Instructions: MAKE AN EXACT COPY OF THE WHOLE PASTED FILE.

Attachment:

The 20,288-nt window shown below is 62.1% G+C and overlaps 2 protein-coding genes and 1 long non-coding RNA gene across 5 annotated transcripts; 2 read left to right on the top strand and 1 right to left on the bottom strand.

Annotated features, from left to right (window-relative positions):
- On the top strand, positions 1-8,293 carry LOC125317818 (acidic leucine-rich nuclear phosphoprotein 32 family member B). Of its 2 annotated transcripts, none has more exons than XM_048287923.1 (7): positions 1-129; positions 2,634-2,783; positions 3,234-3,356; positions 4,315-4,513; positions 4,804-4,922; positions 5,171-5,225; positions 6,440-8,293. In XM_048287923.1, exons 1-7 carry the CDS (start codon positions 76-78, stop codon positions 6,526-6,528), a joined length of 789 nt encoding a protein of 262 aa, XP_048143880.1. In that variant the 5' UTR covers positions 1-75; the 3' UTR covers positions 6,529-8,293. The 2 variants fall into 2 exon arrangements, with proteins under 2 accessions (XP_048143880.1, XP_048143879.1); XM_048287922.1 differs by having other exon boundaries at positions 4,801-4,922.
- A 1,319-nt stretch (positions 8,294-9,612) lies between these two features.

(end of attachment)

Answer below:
The 20,288-nt window shown below is 62.1% G+C and overlaps 2 protein-coding genes and 1 long non-coding RNA gene across 5 annotated transcripts; 2 read left to right on the top strand and 1 right to left on the bottom strand.

Annotated features, from left to right (window-relative positions):
- On the top strand, positions 1-8,293 carry LOC125317818 (acidic leucine-rich nuclear phosphoprotein 32 family member B). Of its 2 annotated transcripts, none has more exons than XM_048287923.1 (7): positions 1-129; positions 2,634-2,783; positions 3,234-3,356; positions 4,315-4,513; positions 4,804-4,922; positions 5,171-5,225; positions 6,440-8,293. In XM_048287923.1, exons 1-7 carry the CDS (start codon positions 76-78, stop codon positions 6,526-6,528), a joined length of 789 nt encoding a protein of 262 aa, XP_048143880.1. In that variant the 5' UTR covers positions 1-75; the 3' UTR covers positions 6,529-8,293. The 2 variants fall into 2 exon arrangements, with proteins under 2 accessions (XP_048143880.1, XP_048143879.1); XM_048287922.1 differs by having other exon boundaries at positions 4,801-4,922.
- A 1,319-nt stretch (positions 8,294-9,612) lies between these two features.